THE WHITE HOUSE
Office of the Press Secretary
President Clinton Helping to Prevent Illegal Firearms Sales
November 7, 1998
In his radio address to the nation, President Clinton will direct the Secretary of the Treasury and Attorney General to recommend, within 60 days, what actions the Administration can take to ensure that firearms sold at gun shows are not exempt from Brady background checks or other federal gun laws.
Closing the Gun Show Loophole
Deterring illegal gun sales at gun shows. Every year, about 5 million people attend an estimated 5,000 gun shows that take place in convention centers, school gyms, and on fairgrounds across the country. And while most people who buy and sell guns at gun shows are law-abiding citizens, a dangerous trend is emerging. Under current law, firearms can be -- and an untold number are -- bought and sold at these shows without background checks or records being kept. This loophole makes gun shows prime targets for criminals and gun traffickers, and often thwarts needed law enforcement efforts to trace firearms used in crimes.
Following Florida's lead. This week, Florida voters overwhelmingly passed a statewide ballot initiative requiring sellers at gun shows to adhere to the same standards as properly licensed gun dealers. Specifically, the initiative allows counties to require criminal history background checks and minimum waiting periods prior to firearms sales at gun shows and on other public property. In his radio address, the President will call on the Treasury Secretary and the Attorney General to recommend to him, within 60 days, the appropriate actions to take to close this loophole on the national level.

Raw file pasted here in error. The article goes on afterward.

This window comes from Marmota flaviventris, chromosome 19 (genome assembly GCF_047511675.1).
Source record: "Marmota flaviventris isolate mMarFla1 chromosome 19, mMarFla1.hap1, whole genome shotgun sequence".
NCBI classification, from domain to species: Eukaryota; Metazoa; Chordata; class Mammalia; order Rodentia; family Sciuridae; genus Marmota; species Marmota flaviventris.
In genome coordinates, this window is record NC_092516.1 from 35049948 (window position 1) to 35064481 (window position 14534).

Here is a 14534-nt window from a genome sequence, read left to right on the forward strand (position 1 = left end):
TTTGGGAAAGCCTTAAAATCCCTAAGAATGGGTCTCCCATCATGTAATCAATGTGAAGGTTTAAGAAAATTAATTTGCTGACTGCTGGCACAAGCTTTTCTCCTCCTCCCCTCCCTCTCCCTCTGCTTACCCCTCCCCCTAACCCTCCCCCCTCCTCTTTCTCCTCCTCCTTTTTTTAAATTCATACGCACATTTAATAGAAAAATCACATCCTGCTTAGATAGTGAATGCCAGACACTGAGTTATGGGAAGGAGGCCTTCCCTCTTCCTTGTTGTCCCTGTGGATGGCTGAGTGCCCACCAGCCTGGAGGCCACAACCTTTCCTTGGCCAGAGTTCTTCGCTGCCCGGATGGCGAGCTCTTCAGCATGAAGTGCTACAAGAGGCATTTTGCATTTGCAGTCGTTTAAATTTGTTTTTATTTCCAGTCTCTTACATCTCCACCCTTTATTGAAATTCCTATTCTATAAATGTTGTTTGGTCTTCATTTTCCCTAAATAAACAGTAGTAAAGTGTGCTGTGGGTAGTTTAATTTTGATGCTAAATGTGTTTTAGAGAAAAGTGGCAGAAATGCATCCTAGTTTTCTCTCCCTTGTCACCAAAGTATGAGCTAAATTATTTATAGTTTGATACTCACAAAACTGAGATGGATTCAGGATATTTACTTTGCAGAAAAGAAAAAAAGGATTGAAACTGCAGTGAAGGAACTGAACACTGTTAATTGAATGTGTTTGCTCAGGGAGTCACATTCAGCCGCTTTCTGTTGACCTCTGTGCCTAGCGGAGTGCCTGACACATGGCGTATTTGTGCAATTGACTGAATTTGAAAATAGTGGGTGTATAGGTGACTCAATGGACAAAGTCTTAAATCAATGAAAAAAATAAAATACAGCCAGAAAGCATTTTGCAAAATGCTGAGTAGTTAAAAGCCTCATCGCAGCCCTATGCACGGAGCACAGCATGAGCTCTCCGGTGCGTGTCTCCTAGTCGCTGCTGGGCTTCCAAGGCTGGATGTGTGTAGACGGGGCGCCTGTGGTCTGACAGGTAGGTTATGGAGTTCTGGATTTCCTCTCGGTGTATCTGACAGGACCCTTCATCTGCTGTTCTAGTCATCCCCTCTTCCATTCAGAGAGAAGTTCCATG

Strengthening the Brady Law
Final Brady provisions taking effect. After nearly 5 years of working with law enforcement agencies, last week the Attorney General certified that the FBI's National Instant Criminal Background Check System (NICS) is set to take effect on November 30, 1998, as required by the Brady Law. The NICS will allow law enforcement officials access to a more inclusive set of records than is now available -- including information on criminal aliens, drug users, and persons subject to domestic violence restraining orders. Under the NICS, federally-licensed gun dealers will be required to call a state point-of-contact or FBI representative through an 800 number, and relay a prospective gun purchaser's information. For the vast majority of cases, the sale will be approved within minutes. Where there are discrepancies, the FBI will have up to 3 days to clarify a record, and approve or deny the gun sale.
Millions more firearms sales to be covered. As of November 30th, the Brady Law will be strengthened in 2 additional ways: (1) purchases of all firearms, not just handguns, will be subject to Brady background checks; and (2) pawnshop redemptions, which are 4 times as likely to involve a prohibited purchaser, will be subject to background checks for the first time. Overall, it is estimated that the number of background checks conducted nationally will increase from about 4 million to between 10 and 12 million.